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Mothers of Invention

FREAK OUT, 45 YEARS ON
by Charlie Finch
 
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"What would you do if they let you go home? And the plastic’s all melted and so is the chrome? Who are the Brain Police?"

If you wonder why I am jaded and don’t even care what is happening at the Venice Biennale, it is because 45 years ago I purchased the first album by the Mothers of Invention, "Freak Out!" It was a rare double album, with a double sleeve, perfect for separating stems and seeds, and it was on Verve, record company of my other favorite band the Velvet Underground, whose Warhol Banana debut sleeve was Braque to Frank Zappa’s Picasso.

Coming in from club tennis at my elite boarding school, I would lie on my hard, thin bed and play the opening cut over and over again:

"Mr. America, walk on by, your schools that do not teach/ Mr. America, walk on by, the minds that can’t be reached. Mr. America, try to hide the emptiness that’s you inside" and so on, until it identified me, teenage me, as a "hungry freak, Daddy!"

I can’t overemphasize the continued relevant genius of this masterwork, which makes the combined messages of all contemporary art since its release redundant. Look at the cover, with its bleeding silkscreen of purples, reds and blues accenting the menace of fellow Mothers Frank Zappa, Billy Mundi and Jimmy Carl Black. It is better than any Warhol and available for 20 bucks at one of the few West Village vinyl stores still around.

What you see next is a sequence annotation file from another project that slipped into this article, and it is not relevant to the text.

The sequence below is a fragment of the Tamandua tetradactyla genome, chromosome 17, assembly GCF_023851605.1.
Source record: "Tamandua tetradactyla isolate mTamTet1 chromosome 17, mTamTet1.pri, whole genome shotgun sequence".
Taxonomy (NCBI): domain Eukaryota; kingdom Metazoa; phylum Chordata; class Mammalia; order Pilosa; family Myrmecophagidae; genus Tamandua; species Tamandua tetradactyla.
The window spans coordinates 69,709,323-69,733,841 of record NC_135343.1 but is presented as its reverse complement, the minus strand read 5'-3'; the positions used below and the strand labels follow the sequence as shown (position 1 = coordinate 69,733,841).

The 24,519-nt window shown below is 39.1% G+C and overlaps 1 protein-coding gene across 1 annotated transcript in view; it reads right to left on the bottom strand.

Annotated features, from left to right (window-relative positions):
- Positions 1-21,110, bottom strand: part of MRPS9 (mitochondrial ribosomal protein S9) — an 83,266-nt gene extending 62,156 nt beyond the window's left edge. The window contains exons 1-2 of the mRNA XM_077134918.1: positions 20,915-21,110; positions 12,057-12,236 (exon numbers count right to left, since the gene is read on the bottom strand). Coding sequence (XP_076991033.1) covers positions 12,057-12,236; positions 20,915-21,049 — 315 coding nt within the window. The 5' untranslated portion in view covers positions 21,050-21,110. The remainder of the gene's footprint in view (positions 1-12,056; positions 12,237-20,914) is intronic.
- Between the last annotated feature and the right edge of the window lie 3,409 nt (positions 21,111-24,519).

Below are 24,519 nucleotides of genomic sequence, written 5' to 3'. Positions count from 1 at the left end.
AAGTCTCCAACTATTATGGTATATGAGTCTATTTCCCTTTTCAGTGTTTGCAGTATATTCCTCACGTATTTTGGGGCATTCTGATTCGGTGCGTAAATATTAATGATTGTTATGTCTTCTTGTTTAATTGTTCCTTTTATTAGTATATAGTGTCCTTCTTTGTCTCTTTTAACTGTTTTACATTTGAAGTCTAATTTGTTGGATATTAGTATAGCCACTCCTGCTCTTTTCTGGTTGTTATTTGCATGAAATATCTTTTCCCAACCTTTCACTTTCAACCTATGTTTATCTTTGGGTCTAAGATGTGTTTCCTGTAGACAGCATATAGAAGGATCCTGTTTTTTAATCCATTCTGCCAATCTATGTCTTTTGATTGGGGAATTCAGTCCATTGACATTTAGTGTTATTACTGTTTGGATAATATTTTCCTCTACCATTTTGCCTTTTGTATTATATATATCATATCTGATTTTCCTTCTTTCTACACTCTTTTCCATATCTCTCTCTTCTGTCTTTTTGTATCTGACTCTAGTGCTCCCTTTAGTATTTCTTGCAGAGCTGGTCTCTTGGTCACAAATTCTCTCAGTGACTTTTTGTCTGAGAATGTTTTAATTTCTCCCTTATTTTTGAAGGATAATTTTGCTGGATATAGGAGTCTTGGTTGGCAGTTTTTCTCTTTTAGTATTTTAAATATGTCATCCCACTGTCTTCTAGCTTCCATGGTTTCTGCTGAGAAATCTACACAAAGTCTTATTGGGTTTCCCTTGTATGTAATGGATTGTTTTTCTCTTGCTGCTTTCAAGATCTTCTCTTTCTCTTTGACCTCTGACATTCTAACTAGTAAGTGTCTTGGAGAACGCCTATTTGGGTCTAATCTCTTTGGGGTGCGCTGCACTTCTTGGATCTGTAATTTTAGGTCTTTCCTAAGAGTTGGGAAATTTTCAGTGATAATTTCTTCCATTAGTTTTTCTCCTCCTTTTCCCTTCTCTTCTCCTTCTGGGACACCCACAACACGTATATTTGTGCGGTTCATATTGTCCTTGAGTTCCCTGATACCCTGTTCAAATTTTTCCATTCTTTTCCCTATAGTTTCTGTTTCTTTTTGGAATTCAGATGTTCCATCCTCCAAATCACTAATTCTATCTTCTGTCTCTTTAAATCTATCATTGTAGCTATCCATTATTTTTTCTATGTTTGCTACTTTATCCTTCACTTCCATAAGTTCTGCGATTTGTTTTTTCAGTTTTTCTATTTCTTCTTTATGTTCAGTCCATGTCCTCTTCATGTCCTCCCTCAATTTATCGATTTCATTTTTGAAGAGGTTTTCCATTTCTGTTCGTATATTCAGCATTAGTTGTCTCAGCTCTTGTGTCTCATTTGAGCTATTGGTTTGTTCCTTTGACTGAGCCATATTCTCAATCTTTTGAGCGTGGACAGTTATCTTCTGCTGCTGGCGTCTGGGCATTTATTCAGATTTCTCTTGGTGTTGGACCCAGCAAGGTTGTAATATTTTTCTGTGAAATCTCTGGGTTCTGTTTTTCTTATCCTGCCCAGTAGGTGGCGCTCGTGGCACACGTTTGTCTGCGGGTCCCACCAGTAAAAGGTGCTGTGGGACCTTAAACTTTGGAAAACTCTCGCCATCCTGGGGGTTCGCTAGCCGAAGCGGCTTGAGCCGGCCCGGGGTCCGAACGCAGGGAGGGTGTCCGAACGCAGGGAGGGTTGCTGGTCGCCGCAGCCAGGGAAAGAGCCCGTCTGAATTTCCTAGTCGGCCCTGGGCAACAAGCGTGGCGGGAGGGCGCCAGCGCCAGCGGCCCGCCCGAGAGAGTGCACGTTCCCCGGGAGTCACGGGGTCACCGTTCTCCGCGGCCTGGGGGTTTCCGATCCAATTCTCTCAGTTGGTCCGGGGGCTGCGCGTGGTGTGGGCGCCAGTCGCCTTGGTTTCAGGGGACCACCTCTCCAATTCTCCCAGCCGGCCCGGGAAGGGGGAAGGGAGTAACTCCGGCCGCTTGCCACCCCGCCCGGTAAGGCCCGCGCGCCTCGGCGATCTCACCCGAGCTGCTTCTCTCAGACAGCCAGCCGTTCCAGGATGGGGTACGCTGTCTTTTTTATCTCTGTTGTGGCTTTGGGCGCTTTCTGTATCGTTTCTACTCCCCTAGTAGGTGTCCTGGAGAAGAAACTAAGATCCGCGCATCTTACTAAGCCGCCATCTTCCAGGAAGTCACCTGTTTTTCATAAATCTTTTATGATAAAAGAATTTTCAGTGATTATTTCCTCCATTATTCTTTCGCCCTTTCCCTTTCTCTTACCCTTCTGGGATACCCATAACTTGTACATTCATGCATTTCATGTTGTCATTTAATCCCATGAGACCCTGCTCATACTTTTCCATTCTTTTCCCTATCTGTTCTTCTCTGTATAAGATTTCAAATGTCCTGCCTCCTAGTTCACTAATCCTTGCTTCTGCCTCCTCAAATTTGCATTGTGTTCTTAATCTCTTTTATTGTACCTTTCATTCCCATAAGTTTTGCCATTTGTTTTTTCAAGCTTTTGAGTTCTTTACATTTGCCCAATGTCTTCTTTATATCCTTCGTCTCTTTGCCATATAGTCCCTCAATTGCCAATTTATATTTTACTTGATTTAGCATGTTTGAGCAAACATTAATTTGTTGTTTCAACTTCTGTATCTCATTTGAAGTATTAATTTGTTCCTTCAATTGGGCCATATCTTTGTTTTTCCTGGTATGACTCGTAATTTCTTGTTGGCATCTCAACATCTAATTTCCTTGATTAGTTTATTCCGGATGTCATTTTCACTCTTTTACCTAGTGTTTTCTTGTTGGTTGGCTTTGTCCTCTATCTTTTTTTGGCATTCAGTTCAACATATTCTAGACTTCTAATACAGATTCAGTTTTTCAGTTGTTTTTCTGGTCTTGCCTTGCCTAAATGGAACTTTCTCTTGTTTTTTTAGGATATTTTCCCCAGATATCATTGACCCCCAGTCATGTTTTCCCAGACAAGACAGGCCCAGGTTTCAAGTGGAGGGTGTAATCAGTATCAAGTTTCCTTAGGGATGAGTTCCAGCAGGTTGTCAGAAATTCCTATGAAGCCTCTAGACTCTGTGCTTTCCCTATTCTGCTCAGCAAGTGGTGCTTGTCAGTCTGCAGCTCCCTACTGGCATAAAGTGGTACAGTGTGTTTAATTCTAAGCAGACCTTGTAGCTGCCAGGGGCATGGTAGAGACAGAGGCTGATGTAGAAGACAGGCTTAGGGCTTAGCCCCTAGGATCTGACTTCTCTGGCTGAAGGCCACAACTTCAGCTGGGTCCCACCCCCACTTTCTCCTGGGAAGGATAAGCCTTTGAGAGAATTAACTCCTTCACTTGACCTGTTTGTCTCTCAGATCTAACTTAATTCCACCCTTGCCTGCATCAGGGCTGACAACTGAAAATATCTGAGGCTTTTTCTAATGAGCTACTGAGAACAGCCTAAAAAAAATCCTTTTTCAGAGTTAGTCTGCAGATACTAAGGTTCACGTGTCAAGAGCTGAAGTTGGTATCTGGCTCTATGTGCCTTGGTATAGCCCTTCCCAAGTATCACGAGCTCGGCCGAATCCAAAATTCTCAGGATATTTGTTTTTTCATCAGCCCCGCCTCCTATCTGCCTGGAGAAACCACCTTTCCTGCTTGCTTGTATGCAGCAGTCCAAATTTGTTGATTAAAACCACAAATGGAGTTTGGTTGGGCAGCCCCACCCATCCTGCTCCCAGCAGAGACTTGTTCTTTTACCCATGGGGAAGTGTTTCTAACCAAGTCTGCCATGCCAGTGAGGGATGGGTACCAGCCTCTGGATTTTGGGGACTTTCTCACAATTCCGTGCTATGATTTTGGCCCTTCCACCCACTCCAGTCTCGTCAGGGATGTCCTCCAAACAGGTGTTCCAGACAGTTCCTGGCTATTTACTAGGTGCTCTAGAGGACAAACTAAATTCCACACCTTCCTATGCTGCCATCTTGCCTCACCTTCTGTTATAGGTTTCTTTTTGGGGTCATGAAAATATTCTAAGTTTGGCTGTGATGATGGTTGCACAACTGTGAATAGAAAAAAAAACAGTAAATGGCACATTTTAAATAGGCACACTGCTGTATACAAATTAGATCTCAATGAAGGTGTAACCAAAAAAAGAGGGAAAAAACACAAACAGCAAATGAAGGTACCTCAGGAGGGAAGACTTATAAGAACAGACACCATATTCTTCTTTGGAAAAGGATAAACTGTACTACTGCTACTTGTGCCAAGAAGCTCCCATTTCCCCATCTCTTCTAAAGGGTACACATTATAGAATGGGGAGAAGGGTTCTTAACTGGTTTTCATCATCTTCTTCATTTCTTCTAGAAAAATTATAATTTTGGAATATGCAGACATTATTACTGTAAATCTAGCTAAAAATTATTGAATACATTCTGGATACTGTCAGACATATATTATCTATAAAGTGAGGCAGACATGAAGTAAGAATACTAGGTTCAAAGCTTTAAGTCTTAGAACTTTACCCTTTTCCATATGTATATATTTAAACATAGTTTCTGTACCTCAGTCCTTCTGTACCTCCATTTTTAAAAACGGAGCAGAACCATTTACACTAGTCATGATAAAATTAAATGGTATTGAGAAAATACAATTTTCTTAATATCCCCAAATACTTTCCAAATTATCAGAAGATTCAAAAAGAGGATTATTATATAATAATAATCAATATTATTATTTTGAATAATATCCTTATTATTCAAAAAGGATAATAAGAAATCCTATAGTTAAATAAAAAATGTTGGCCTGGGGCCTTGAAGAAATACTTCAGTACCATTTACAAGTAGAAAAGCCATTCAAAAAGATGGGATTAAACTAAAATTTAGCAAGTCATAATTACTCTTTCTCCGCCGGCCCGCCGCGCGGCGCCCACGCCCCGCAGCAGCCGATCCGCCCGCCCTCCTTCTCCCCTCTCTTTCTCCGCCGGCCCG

But, let us not leave out rap, soul or R&B, because "I don’t care what you say/ There’s trouble coming every day," a number so violently threatening in its ghetto rumble that the recently departed Gil Scott-Heron’s "The Revolution Will Not Be Televised" is a tame imitation. But perhaps existentialist nihilism is your thing.

Let me tell you, Marina Abramovic and Chris Burden wasted their efforts, because Zappa anticipated them with the monastic drone of "Help, I’m a Rock" and "You’re Probably Wondering Why I’m Here? (and so am I)." Zappa died young, two decades ago, and his first disc has been subsumed by his overall vibe, but look no further: if the modern message is what you want, a drumbeat of hopeless joy, "Freak Out!" remains the answer.


CHARLIE FINCH is co-author of Most Art Sucks: Five Years of Coagula (Smart Art Press).

 



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